- Pediatric medicine (6 weeks)
- Pediatric intensive care (6 weeks)
- Neonatal intensive care (6 weeks)
- Staffing (Longitudinal learning experience)
- Residency project (Longitudinal learning experience)
- Teaching certificate (Longitudinal learning experience)
Elective learning experiences
The resident will have approximately 24 weeks for choosing elective learning experiences from either of Children’s hospital campuses to meet their interests. In the past, residents have chosen to pursue elective learning experiences in areas including (but not limited to): cardiovascular intensive care, inpatient/outpatient hematology, inpatient/outpatient oncology, epilepsy, medication therapy management, emergency medicine, pharmacogenomics, antibiotic stewardship, toxicology, cystic fibrosis and endocrinology. The resident may also choose to repeat a required rotation at either campus. It must be noted that the maximum amount of time the resident can spend in the same clinical area is four months. Off-site learning experiences outside Children’s Minnesota may also be available for the resident.
Evaluation of the resident’s performance is vital to the resident’s development and will consist of (at least) the following evaluations.
Summative evaluations are completed by the preceptor at the conclusion of the resident’s learning experience and quarterly during longitudinal learning experiences. Summative evaluations are designed to evaluate the resident’s performance on the goals and objectives assigned to their learning experiences.
Formative evaluations are related to specific events and tasks. It is precise feedback given at a specific moment in time after observing the resident’s activity. Formative feedback is usually given verbally by the preceptor. Formative evaluations may be completed as often as deemed necessary by the preceptor.
Residents conduct self-evaluation of their work on an ongoing basis. The preceptor will prepare a program of self-evaluation for the learning experience and discuss it with the resident.
Preceptor and learning experience evaluation
Upon completion of the learning experience, the resident shall complete the Preceptor and Learning Experience Evaluation form to provide feedback for the preceptor.
Residents’ progress towards accomplishing their residency goals will be assessed quarterly using the Quarterly Summary of Residency Goals form. This will help focus efforts towards the goals that the resident has not made significant progress in achieving.
Pharmacy Leadership Meeting
The Pharmacy Leadership Meeting is an informational meeting intended to keep management and clinical staffs current with department projects and up to date with recent developments in our department.
Pharmacy and Therapeutic Committee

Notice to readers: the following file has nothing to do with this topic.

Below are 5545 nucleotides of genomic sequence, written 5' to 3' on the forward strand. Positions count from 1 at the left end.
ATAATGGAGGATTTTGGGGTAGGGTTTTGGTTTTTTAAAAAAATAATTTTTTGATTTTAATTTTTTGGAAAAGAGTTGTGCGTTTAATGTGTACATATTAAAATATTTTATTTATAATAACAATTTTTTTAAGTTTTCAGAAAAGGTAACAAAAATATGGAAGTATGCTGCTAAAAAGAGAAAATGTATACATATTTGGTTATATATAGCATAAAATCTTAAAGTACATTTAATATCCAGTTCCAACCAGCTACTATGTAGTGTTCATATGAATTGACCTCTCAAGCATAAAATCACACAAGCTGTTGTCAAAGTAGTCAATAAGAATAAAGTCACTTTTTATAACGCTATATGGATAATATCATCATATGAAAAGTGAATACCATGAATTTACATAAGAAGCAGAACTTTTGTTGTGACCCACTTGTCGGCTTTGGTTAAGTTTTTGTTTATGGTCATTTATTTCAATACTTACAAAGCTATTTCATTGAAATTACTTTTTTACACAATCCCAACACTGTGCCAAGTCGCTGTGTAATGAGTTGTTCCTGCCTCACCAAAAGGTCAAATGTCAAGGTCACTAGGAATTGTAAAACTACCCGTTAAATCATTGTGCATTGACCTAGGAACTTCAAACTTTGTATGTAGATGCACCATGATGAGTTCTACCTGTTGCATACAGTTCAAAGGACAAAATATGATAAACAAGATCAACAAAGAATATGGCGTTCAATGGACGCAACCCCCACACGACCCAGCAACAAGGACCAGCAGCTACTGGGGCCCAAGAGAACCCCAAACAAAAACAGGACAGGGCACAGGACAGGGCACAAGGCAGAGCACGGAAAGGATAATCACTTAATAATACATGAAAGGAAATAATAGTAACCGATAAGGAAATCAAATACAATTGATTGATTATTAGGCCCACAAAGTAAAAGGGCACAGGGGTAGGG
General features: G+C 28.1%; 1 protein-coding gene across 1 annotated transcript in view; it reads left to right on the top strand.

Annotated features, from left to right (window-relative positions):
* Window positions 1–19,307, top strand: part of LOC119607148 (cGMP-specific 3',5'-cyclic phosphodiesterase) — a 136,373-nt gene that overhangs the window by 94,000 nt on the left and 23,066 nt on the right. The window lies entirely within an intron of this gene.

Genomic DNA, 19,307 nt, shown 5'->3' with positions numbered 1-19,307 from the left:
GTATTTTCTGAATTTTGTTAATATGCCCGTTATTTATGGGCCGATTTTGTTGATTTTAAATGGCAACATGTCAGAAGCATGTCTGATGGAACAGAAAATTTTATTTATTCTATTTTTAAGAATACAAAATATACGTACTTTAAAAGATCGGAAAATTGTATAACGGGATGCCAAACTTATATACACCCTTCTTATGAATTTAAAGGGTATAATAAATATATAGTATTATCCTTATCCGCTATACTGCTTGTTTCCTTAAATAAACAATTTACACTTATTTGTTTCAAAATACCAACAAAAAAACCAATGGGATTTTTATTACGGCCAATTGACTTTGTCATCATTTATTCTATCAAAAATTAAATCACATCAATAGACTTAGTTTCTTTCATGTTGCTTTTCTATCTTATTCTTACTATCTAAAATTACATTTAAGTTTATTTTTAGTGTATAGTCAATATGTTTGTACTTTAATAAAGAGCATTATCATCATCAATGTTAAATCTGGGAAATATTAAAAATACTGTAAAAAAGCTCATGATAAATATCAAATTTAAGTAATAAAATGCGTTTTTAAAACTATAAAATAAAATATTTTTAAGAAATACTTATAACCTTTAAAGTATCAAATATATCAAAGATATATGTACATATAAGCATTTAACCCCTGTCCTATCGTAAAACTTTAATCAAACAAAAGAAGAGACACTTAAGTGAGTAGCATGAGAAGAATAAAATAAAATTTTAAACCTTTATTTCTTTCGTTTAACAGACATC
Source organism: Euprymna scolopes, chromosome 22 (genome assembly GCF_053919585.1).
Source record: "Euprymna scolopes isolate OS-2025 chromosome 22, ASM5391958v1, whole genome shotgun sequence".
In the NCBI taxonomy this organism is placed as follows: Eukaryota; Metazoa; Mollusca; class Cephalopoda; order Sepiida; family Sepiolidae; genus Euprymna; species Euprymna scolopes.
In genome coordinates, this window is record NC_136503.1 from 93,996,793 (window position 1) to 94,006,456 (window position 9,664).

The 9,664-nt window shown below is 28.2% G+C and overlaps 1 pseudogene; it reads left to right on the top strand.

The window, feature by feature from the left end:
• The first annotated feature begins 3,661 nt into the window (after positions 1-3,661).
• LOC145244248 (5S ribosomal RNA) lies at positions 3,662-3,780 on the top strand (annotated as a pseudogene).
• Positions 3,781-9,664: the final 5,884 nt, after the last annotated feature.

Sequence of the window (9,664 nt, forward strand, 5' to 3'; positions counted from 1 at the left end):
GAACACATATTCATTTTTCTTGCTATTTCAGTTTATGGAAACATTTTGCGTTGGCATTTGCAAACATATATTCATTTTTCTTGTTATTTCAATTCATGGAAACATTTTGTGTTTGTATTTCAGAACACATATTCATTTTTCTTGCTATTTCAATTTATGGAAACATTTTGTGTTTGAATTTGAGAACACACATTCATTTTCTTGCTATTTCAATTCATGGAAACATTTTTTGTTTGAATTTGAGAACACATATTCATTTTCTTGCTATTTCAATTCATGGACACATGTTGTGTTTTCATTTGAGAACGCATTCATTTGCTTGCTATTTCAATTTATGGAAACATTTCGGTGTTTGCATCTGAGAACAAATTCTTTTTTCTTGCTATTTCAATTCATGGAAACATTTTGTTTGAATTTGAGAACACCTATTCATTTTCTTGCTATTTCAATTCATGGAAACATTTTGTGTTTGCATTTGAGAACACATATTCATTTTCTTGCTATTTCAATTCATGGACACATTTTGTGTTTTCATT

The residents are appointed to the Pharmacy and Therapeutics Committee as non-voting members. Each PGY1 resident will write at least two new drug reviews and present this information to the committee for formulary inclusion or exclusion. The residents’ MUEs will also be approved and reviewed by the Pharmacy and Therapeutics Committee. The PGY2 resident will act in the role of committee secretary by taking minutes and working to set each month’s agenda.
Residents and preceptors will meet at least monthly to discuss current issues involving the residents and the residency program.
Clinical leader meetings
Residents will attend the monthly pharmacy clinical leader meeting to discuss clinical issues affecting the department and care of patients at Children’s.
National meetings (ASHP/PPAG/ACCP)
The department will pay for travel, lodging and meeting registration for one national meeting. PGY1 residents typically attend the PPAG Annual Meeting in late April and will present the results of their residency project at the meeting. In addition to the PPAG annual meeting, the PGY2 resident will also attend the ASHP Midyear Clinical Meeting.
Local professional meetings
Residents are strongly encouraged to attend local professional conferences that focus on current issues in pharmacotherapy. These would include the MSHP Annual and Midyear meetings.
The resident will be scheduled to provide four case presentations that meet requirements to qualify as CE credit with the Minnesota Board of Pharmacy. The topic of these presentations will be related to a current learning experience and will be presented via network link to both of Children’s – Minnesota’s hospital campuses. Preceptors of clinical rotations may also request the resident to present a case presentation or journal club at the end of their rotation.
The resident shall also provide didactic coursework for pharmacy students at the College of Pharmacy.
PGY1 residents and PGY2 residents who have not completed a teaching certificate will complete a teaching certificate during their residency year. The certificate is modeled on recommendations published by ACCP and includes large group didactic instruction, small group discussion and precepting.
Each resident completes a research or major project as part of their residency training. Each resident will work with their preceptor in the selection of their project. The results of this project are presented by the resident at the Annual Meeting of the Pediatric Pharmacy Advocacy Group. Assistance in research design is provided by Children’s Research Sponsored Programs in planning the project.